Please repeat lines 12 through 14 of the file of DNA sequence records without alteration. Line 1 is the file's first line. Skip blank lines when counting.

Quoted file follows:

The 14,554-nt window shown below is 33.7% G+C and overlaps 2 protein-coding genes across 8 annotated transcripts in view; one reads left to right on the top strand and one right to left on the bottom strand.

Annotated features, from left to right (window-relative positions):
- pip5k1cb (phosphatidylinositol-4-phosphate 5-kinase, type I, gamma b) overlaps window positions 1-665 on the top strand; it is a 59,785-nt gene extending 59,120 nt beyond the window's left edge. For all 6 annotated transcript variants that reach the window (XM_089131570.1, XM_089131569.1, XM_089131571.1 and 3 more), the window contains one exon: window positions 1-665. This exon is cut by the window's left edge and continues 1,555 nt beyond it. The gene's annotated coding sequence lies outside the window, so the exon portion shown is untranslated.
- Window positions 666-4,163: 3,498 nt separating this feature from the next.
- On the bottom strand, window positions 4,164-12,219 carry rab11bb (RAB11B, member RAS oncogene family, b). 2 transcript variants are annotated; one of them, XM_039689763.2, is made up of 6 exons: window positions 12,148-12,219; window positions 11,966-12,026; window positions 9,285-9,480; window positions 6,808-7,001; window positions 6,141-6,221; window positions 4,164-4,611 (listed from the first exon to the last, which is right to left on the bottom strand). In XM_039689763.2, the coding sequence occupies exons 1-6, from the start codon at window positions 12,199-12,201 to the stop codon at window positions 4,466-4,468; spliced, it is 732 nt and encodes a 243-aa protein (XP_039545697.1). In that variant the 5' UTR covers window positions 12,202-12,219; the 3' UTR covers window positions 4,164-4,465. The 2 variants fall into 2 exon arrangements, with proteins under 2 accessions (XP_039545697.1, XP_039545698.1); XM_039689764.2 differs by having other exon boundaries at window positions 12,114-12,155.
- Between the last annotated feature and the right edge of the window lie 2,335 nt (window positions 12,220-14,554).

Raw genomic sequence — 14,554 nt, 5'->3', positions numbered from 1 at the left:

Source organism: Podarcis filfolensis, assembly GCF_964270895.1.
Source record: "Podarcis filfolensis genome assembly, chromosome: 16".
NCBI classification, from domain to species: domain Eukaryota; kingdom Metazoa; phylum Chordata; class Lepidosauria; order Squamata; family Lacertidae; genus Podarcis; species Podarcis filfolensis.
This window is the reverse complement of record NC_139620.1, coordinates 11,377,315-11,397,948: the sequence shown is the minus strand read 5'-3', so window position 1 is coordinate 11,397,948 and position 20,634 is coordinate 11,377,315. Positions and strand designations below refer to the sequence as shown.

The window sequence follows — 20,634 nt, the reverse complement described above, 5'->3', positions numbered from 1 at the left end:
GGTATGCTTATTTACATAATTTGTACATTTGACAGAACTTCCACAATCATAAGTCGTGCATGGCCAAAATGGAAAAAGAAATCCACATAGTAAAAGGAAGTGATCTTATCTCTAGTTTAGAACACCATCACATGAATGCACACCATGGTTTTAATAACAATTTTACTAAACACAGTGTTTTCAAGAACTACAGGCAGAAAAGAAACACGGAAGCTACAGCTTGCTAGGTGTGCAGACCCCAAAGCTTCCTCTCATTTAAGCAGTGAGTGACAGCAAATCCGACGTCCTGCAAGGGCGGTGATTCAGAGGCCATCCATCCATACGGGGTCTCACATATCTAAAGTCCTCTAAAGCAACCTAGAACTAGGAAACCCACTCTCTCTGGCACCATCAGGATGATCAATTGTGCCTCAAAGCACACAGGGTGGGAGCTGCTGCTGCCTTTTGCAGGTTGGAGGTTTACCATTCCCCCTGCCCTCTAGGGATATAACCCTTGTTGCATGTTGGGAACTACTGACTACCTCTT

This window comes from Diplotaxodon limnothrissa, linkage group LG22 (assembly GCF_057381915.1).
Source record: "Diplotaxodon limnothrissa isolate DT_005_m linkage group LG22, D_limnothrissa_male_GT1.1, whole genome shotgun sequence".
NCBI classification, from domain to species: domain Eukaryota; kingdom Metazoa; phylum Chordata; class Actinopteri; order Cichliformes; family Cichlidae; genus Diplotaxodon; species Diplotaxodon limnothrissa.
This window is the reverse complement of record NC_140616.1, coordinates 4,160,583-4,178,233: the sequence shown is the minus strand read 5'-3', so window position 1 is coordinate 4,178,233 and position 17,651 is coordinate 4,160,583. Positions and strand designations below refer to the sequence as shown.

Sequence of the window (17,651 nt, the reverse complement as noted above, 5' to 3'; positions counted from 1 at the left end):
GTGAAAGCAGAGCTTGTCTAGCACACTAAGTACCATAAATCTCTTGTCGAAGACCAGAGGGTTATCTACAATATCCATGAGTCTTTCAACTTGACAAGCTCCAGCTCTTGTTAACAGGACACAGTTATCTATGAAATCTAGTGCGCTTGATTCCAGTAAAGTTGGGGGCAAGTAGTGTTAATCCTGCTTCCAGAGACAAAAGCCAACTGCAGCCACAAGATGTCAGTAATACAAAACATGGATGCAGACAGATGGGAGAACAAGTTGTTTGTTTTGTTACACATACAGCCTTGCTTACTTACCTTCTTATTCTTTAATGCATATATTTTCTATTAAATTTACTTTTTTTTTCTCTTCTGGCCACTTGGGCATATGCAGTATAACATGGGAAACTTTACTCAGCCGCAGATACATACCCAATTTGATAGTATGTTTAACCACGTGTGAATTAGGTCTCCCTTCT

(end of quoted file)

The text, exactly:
The window sequence follows — 20,634 nt, the reverse complement described above, 5'->3', positions numbered from 1 at the left end:
GGTATGCTTATTTACATAATTTGTACATTTGACAGAACTTCCACAATCATAAGTCGTGCATGGCCAAAATGGAAAAAGAAATCCACATAGTAAAAGGAAGTGATCTTATCTCTAGTTTAGAACACCATCACATGAATGCACACCATGGTTTTAATAACAATTTTACTAAACACAGTGTTTTCAAGAACTACAGGCAGAAAAGAAACACGGAAGCTACAGCTTGCTAGGTGTGCAGACCCCAAAGCTTCCTCTCATTTAAGCAGTGAGTGACAGCAAATCCGACGTCCTGCAAGGGCGGTGATTCAGAGGCCATCCATCCATACGGGGTCTCACATATCTAAAGTCCTCTAAAGCAACCTAGAACTAGGAAACCCACTCTCTCTGGCACCATCAGGATGATCAATTGTGCCTCAAAGCACACAGGGTGGGAGCTGCTGCTGCCTTTTGCAGGTTGGAGGTTTACCATTCCCCCTGCCCTCTAGGGATATAACCCTTGTTGCATGTTGGGAACTACTGACTACCTCTT

This window comes from Diplotaxodon limnothrissa, linkage group LG22 (assembly GCF_057381915.1).